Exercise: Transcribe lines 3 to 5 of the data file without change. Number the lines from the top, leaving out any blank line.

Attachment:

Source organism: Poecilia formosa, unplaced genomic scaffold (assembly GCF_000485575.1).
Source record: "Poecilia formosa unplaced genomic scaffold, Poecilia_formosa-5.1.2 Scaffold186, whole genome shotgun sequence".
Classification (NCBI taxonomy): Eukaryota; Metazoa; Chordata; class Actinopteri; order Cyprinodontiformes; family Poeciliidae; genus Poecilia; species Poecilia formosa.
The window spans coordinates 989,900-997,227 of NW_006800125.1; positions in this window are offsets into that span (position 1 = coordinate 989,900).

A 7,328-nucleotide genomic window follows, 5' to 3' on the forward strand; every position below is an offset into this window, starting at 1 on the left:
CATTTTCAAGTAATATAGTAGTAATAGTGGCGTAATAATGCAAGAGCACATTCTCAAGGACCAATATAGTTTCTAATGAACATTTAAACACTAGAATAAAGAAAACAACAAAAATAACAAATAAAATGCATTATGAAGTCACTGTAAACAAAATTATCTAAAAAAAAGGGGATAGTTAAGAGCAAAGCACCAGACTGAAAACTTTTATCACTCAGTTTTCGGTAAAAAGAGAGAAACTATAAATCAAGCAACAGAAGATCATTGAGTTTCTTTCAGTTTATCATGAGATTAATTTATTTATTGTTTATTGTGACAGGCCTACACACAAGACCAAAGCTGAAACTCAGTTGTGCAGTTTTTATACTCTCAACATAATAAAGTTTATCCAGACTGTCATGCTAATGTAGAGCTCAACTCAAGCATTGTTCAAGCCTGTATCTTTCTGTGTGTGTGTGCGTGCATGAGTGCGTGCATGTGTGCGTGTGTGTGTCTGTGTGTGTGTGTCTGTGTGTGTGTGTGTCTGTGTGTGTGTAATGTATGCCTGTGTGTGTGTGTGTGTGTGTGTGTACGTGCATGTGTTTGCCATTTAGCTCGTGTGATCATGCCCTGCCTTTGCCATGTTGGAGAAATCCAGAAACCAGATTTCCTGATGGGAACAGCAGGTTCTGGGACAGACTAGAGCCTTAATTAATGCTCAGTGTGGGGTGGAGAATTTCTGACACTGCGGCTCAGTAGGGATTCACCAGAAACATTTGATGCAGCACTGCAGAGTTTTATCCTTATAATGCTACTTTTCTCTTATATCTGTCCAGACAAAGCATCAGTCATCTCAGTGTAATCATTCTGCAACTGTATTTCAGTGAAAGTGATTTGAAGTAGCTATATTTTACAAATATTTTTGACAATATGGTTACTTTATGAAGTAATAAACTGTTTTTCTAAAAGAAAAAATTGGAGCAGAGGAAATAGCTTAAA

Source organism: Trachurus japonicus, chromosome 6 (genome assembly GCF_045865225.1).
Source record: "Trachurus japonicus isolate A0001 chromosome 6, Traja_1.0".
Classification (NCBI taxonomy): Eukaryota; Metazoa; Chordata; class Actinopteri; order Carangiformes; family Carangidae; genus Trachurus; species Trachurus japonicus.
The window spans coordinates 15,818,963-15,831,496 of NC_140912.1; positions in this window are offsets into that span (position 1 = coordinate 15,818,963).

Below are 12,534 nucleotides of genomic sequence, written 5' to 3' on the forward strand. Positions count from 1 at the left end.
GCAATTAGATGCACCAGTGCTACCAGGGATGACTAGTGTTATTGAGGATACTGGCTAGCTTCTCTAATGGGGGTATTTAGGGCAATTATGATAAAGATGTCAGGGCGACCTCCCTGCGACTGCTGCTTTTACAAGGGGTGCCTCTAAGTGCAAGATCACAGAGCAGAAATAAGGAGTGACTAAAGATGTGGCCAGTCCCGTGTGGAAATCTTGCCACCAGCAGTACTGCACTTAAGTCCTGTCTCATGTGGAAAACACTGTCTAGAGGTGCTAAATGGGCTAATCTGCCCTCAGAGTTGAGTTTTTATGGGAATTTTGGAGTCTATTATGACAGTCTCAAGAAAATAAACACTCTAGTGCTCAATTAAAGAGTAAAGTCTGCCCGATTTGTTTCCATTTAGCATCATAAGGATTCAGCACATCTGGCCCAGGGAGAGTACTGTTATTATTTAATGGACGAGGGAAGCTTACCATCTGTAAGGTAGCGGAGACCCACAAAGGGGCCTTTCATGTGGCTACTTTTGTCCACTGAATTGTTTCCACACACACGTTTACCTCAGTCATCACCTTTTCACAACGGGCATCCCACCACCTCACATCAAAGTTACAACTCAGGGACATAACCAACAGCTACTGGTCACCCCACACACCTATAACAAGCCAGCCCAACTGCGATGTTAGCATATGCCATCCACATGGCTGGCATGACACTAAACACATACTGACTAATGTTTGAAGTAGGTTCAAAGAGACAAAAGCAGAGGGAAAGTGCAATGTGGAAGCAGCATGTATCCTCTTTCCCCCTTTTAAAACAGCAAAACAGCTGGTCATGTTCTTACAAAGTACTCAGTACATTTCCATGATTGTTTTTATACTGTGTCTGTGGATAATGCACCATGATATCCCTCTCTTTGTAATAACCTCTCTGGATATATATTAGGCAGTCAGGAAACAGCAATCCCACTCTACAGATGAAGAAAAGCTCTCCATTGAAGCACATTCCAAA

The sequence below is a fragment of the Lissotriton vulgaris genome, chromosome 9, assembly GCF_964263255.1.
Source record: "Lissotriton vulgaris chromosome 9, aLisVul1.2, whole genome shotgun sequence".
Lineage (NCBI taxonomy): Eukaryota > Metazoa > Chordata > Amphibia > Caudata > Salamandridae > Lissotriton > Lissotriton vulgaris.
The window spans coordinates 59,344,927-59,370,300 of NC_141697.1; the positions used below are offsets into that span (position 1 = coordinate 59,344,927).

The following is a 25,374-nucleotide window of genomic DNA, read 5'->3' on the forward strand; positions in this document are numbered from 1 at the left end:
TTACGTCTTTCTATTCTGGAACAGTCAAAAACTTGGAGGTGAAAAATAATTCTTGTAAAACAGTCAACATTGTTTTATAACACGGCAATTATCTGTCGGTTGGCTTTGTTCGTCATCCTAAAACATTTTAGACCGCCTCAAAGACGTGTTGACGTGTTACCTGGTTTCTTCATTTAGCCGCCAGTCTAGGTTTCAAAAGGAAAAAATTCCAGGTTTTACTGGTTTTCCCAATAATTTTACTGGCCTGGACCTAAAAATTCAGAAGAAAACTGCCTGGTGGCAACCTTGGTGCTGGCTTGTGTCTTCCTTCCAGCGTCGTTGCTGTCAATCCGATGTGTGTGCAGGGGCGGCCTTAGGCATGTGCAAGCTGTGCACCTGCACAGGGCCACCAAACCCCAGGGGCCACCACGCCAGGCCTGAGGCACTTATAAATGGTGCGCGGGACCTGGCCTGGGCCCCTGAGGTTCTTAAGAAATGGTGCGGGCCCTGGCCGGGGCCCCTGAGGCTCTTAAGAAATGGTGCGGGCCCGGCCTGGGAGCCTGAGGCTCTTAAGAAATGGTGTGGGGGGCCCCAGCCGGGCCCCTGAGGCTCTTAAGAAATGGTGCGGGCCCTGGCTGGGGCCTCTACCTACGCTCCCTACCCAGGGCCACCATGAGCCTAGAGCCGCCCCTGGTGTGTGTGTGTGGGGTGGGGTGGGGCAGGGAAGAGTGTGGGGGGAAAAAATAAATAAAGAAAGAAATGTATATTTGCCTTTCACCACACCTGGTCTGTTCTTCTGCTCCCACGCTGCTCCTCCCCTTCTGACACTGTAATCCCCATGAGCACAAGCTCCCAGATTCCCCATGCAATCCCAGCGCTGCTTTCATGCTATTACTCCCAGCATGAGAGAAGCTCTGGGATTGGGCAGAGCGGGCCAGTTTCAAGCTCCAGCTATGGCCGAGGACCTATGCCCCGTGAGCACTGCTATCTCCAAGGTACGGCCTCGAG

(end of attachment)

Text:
Classification (NCBI taxonomy): Eukaryota; Metazoa; Chordata; class Actinopteri; order Cyprinodontiformes; family Poeciliidae; genus Poecilia; species Poecilia formosa.
The window spans coordinates 989,900-997,227 of NW_006800125.1; positions in this window are offsets into that span (position 1 = coordinate 989,900).

A 7,328-nucleotide genomic window follows, 5' to 3' on the forward strand; every position below is an offset into this window, starting at 1 on the left: